The Lord of the Rings Online –You Shall Not Pay!
Neil Kewn (Murxidon) - OnRPG Journalist
The Lord of the Rings Online is an interesting game. Unlike many of its peers, it isn’t an MMO that plotted to overthrow the market leader nor was it forgotten about a mere six months after release. LOTRO has always been there, gleefully welcoming new subscribers whilst providing a steady stream of content to those who already inhabit its servers. The game was well-received upon its release way back in 2007, and player numbers have been more or less good – or as good as they can be in the P2P market. Not content with this, Turbine, Inc. announced last year that the game was stepping out of its Shadows of Angmar and going free-to-play. The first major Western MMO to do so, but definitely not the last.
With news that the games profits had more or less tripled, its conversion to the love-it-or-hate-it cash shop model was a resounding success. Not only did it breathe new life into the game, it dawned on many other publishers that free-to-play is a viable option in supporting their increasingly derelict virtual worlds. The Lord of the Rings Online is here to stay, but how does its new funding dynamic affect the most important part of any MMO, the gameplay?
There’s a lot to see and a lot to do in Middle-earth, and any fan of Tolkien’s vast lore will have an absolute hoot roaming the fields of Turbine’s design. Free players are welcomed with open arms, and they get a fair chunk of content without paying a dime. All four races are available (man, dwarf, hobbit and elf) in addition to seven of the nine classes. From there, it’s pretty much up to you. Traditional but refined, the beginning stages of your journey into Middle-earth are story driven introductions that help you get to grips with the game. Any MMO player will feel very comfortable controlling their character and performing abilities, everything is very fluid and very natural.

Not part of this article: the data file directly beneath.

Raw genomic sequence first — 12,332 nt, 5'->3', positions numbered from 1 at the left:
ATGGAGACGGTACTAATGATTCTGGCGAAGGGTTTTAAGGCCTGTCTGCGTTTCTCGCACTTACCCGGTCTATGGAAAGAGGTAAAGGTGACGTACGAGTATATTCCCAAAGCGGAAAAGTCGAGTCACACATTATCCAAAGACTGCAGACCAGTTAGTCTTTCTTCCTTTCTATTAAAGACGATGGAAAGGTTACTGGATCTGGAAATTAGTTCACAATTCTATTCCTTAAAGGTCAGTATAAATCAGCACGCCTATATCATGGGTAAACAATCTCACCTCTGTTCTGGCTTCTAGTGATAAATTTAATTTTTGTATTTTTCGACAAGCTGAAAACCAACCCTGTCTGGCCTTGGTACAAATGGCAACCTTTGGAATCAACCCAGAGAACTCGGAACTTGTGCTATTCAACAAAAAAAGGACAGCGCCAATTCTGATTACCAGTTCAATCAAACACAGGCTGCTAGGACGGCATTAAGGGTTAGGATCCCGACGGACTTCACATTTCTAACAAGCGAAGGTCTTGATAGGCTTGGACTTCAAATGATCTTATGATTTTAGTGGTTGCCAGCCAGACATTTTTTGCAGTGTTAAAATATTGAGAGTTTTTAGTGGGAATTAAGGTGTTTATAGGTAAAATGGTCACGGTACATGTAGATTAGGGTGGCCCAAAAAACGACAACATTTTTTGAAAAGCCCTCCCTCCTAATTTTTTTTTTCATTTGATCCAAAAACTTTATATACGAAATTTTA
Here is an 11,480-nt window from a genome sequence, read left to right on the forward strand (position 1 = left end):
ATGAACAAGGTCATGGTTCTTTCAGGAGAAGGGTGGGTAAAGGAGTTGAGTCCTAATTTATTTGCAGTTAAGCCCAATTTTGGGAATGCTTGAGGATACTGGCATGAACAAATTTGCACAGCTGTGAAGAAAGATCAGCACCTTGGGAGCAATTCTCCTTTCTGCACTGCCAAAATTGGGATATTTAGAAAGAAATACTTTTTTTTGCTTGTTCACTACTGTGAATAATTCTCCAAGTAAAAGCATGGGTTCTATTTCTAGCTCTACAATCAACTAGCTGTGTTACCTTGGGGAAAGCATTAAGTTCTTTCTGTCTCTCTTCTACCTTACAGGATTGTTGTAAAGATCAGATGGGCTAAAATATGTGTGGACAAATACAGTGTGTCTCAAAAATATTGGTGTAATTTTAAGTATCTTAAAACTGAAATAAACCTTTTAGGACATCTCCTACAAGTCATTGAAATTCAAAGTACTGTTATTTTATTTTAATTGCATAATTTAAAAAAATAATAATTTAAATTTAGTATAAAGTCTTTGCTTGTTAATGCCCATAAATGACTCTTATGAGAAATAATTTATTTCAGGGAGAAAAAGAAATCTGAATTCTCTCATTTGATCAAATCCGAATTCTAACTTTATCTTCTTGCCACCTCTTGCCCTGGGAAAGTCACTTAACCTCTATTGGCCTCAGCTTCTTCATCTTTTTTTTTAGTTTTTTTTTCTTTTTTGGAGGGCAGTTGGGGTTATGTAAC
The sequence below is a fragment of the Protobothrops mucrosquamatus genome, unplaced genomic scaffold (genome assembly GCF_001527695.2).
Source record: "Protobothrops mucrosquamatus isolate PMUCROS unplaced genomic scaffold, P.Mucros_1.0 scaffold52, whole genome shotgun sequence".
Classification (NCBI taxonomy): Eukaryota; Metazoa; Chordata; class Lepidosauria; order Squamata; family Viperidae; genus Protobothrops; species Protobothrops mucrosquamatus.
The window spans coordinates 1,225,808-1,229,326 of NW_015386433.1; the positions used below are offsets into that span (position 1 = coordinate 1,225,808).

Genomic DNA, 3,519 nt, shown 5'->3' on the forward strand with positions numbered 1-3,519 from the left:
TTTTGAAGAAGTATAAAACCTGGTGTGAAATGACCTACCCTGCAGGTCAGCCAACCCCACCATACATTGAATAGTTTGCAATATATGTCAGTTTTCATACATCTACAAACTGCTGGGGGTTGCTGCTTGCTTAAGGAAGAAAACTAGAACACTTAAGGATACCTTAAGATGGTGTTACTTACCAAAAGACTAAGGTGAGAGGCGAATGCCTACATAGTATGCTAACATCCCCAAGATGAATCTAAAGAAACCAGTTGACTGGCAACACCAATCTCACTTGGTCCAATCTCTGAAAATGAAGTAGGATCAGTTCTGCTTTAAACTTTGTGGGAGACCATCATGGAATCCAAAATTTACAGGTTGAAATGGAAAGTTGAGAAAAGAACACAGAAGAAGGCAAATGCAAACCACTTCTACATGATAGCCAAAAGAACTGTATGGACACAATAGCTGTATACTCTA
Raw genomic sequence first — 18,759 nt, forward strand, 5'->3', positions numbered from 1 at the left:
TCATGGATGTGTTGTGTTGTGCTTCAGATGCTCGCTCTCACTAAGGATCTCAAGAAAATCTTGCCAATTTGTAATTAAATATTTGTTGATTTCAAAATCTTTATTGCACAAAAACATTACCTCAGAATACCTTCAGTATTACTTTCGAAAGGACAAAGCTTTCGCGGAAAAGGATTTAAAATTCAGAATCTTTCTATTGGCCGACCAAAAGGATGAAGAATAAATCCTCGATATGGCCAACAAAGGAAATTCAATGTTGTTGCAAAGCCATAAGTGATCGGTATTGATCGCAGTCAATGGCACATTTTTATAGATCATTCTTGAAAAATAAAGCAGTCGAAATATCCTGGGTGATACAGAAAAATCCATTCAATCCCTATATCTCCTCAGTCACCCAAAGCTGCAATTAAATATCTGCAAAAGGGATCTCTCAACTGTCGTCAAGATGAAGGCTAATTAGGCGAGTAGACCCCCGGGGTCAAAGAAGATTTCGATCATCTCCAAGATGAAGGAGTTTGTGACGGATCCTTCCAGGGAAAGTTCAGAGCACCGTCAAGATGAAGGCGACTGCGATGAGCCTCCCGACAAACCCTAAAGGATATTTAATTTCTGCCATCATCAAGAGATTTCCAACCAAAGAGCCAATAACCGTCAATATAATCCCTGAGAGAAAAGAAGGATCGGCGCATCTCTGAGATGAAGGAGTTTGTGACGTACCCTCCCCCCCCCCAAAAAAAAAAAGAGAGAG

This high shine has come from its three years as a P2P title, funded by reoccurring subscriptions. It is stable, polished and gracefully aged. LOTRO follows the tried and tested methods of MMO progression and adventure, so there isn’t a lot of innovation to be found. If you aren’t a fan of World of Warcraft or RIFT, Lord of the Rings is unlikely to change your mind.
As it doesn’t attempt to rewrite the formula, gaining experience and levelling is a pretty standard affair. Questing is your first port of call, with numerous NPCs in the many towns, villages and settlements all in need of assistance. The tasks given to you aren’t particularly original or challenging from the outset, with kill-x-of-beast and delivery quests making an appearance, but it’s all tied together within a narrative taken straight from the tales. Whilst there are standard, throwaway quests to spend time on there’s also important, story quests signified by a flaming ring over the quest givers head. These adventures aren’t just an interesting diversion, they aim to tell a story and you will no doubt bump into a few familiar characters on your travels. They’re fun and an excellent way to bring depth to the world.